07/15/14

In re Reijers: Doctrine of Inherency Defeats Claim


Category: 102   
 
 
 
 By: Christian Hannon, Contributor  
TitleIn re Reijers, No. 2014-1052 (Fed. Cir. June 5, 2014) (non-precedential).
Issue[Whether] Braun [] disclose[s] a method for blowing liquid from a food product, as required by Claim 11.
In re Reijers at *5 (text added).
HoldingBecause substantial evidence supports the Board’s conclusion that Braun anticipates Claim 11 [because based on inherency, the device in Braun would necessarily blow liquid off a food product as part of its drying process].
Id. at *2 (text added).
 
Procedural HistoryAdrianus Johannes Maria Reijers appeals the decision of the United States Patent and Trademark Office’s Board of Patent Appeals and Interferences (“Board”) affirming the rejection of four claims of Reijers’s patent application. Reijers challenges the Board’s finding that independent Claim 11 is anticipated under 35 U.S.C. §102(b) by U.S. Patent No. 2,211,490 (“Braun”).
In re Reijers at *2.
 
 
 
Legal Reasoning (Prost, Taranto, Chen) (per curiam)
Background
Reijers' Claim 11Reijers’s application claims a method of removing liquid from the surface of a “food strand.” The strand is moved through a series of “gas flows” or“gas knives” that blow liquid from the strand. Independent Claim 11 states: 11. Method for removing liquid from the surface of a food product, characterised [sic] in that the food product is supplied as a food strand, which food strand is successively carried through a plurality of gas flows wherein a supply means for gas is placed adjacently of a transport route of the food product and the supply means for gas are adapted to generate the plurality of gas flows crossing the transport route successivelyin the direction of transport wherein the separate gas flows originate from placed-apart slots to blow liquid from the food product in a number of phases by a number of suc-cessive and mutually separated gas knives.
In re Reijers at *2-3.
Braun Prior ArtSimilar to Claim 11 in Reijers’s application, the Braun patent claims a method for drying food products. Claim 5 reads: 5. A method of drying tubular structures which comprises inflating a tubular structure with a gas, then passing said tubular structure over a conduit and ejecting a hot gas from openings in said conduit directed towards said tubular structure in order to suspend said tubular structure in said hot gas and thereby dry the same. As an example of a “tubular structure,” Braun describes “artificial sausage skins, from solutions or fibrous masses of vegetable or animal origin.” Braun further discloses that the claimed conduit “openings” may take the form of “parallel continuous rows of openings separated by a small interval . . . .” The pressure of the gas ejected through the openings may be varied depending on the type of tubular product to be dried.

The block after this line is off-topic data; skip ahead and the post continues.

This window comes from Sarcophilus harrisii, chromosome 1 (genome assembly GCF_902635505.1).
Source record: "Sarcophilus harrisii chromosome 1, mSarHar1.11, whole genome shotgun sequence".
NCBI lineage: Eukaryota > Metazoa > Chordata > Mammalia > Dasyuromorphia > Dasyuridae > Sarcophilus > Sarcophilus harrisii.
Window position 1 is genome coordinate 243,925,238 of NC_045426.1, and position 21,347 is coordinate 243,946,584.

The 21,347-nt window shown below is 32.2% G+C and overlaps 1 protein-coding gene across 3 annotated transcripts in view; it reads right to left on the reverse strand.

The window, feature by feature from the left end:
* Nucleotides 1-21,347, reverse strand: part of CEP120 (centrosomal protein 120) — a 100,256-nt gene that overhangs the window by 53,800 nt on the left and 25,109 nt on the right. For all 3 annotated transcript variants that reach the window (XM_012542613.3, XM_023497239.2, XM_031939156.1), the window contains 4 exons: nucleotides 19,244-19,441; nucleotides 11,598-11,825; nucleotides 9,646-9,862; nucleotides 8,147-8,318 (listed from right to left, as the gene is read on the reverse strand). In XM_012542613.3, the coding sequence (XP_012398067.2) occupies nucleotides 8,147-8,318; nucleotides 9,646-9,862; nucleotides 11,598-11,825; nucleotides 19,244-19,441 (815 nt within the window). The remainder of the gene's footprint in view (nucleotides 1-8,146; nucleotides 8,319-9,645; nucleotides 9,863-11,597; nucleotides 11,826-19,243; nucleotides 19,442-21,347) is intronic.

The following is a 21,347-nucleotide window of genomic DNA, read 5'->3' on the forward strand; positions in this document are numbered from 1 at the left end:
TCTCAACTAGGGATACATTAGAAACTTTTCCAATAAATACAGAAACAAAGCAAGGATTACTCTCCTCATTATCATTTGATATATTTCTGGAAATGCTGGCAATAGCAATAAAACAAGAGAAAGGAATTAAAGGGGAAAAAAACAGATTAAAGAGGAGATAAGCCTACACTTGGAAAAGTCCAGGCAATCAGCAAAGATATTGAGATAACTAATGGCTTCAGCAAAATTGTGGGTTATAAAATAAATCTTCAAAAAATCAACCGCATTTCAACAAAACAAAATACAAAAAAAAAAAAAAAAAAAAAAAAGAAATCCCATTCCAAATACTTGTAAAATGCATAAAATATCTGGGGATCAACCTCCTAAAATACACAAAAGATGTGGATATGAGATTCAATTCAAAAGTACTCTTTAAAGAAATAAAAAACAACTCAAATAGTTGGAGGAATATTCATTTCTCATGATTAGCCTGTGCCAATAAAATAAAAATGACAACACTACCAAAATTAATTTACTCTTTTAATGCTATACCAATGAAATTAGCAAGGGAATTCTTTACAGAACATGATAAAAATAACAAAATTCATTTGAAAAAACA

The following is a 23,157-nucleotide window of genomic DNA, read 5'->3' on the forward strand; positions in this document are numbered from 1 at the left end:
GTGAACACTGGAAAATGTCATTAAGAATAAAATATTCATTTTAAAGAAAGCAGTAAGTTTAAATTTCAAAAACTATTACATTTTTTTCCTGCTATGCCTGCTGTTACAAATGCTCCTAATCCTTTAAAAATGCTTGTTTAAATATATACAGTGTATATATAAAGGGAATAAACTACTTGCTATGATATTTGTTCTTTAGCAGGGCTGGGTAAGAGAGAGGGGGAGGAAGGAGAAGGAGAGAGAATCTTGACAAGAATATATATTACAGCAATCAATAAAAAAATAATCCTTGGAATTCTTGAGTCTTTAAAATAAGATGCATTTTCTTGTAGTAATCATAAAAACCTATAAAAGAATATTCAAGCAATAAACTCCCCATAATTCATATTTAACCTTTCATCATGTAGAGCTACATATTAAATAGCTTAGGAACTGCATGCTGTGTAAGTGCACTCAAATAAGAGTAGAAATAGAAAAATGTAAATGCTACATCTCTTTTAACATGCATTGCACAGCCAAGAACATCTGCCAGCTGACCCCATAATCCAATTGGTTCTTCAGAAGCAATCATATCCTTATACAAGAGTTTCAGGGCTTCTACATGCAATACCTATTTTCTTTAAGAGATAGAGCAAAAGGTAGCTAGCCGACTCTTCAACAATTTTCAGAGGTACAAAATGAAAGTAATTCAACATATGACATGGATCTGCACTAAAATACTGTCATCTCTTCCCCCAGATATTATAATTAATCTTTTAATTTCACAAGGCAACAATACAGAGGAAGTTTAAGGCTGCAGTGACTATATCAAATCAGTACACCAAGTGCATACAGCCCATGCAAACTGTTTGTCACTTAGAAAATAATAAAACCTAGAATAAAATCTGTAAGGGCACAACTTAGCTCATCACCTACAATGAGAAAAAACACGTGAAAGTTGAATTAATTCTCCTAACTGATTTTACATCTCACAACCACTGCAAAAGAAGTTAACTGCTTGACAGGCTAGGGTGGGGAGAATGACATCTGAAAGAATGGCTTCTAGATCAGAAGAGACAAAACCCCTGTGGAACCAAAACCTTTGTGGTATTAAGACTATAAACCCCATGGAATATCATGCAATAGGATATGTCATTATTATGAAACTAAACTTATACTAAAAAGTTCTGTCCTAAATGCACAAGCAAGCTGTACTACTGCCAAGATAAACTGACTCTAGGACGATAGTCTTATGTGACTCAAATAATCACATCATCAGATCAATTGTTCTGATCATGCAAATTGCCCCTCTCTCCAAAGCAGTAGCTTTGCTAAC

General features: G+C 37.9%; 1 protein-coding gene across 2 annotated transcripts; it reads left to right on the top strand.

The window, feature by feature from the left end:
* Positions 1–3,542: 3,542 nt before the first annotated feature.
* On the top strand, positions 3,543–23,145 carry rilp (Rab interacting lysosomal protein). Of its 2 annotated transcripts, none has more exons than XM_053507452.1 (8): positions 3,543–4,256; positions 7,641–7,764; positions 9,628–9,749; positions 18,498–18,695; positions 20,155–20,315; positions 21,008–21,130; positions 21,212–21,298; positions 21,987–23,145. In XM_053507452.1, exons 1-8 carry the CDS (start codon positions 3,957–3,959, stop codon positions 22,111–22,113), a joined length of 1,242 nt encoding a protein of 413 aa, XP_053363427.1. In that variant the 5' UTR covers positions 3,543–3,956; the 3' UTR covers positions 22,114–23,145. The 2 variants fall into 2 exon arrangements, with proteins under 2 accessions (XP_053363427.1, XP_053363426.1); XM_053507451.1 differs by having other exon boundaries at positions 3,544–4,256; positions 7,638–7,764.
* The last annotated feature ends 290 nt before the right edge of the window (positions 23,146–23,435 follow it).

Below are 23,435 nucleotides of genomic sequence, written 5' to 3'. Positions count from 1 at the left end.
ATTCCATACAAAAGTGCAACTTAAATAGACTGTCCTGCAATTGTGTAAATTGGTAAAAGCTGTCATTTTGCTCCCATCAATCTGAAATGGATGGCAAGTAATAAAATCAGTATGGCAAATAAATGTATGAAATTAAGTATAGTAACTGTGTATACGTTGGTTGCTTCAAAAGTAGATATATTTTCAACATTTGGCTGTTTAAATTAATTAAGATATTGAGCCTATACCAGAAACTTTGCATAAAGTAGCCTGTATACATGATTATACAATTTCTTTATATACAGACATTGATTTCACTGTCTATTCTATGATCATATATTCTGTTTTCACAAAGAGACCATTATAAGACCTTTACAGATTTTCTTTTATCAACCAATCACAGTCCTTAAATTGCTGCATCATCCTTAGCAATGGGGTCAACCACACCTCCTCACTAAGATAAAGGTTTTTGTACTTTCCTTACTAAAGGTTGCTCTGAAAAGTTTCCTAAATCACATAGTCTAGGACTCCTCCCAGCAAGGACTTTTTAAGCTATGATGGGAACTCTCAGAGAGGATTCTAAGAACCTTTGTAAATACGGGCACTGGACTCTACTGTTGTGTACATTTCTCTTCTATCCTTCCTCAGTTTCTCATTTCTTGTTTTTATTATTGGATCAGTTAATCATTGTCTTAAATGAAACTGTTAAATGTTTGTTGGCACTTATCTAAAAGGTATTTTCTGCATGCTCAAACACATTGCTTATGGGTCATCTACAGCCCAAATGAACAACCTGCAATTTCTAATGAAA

Id. at *3.
Analysis
Standard of ReviewAnticipation is a question of fact, as is the subsidiary question of whether a prior art reference discloses—either expressly or inherently—a claim limitation. We uphold decisions of the Board on factual matters if there is substantial evidence in the record to support the Board’s findings. A finding is supported by substantial evidence if a reasonable mind might accept that evidence as adequate to support a conclusion. 
In re Reijers at *4 (internal citations omitted).
Inherent Disclosure May Serve as Basis for a Finding of AnticipationReijers’s principal argument on appeal is that Braun does not disclose a method for blowing liquid from a food product, as required by Claim 11. [...] We note that the Board did not find, and the Director need not show, that Braun expressly discloses the blowing of liquid from the surface of a sausage casing. The Board found that “gas flows originating from Braun’s slots/openings necessarily wouldblow liquid from food product in the course of achieving the drying objective desired by Braun.” We have long held that such inherent disclosure may serve as a basis for a finding of anticipation.
Id. at 5. (internal citations omitted).
Braun was sufficient evidence to reject claim 11.Based on the disclosures in Braun, we find that sufficient evidence exists for a reasonable mind to conclude that Braun would necessarily blow liquid off a food product as part of its drying process. The Board could reasonably conclude that Braun’s sausage casings—which, after all, need to be dried—necessarily include the presence of at least some liquid on their surface. And even if Braun did not contemplate using its claimed method specifically for blowing surface liquid off a sausage casing, its disclosure of ejected gas delivered at varying pressures [...] supports the Board’s conclusion that performing the method would result in blowing liquid off the casing.
Id. at *5-6. (internal citations omitted).
Conclusion
For the reasons stated above, the Board’s decision is affirmed.
In re Reijers at *7.

 
 
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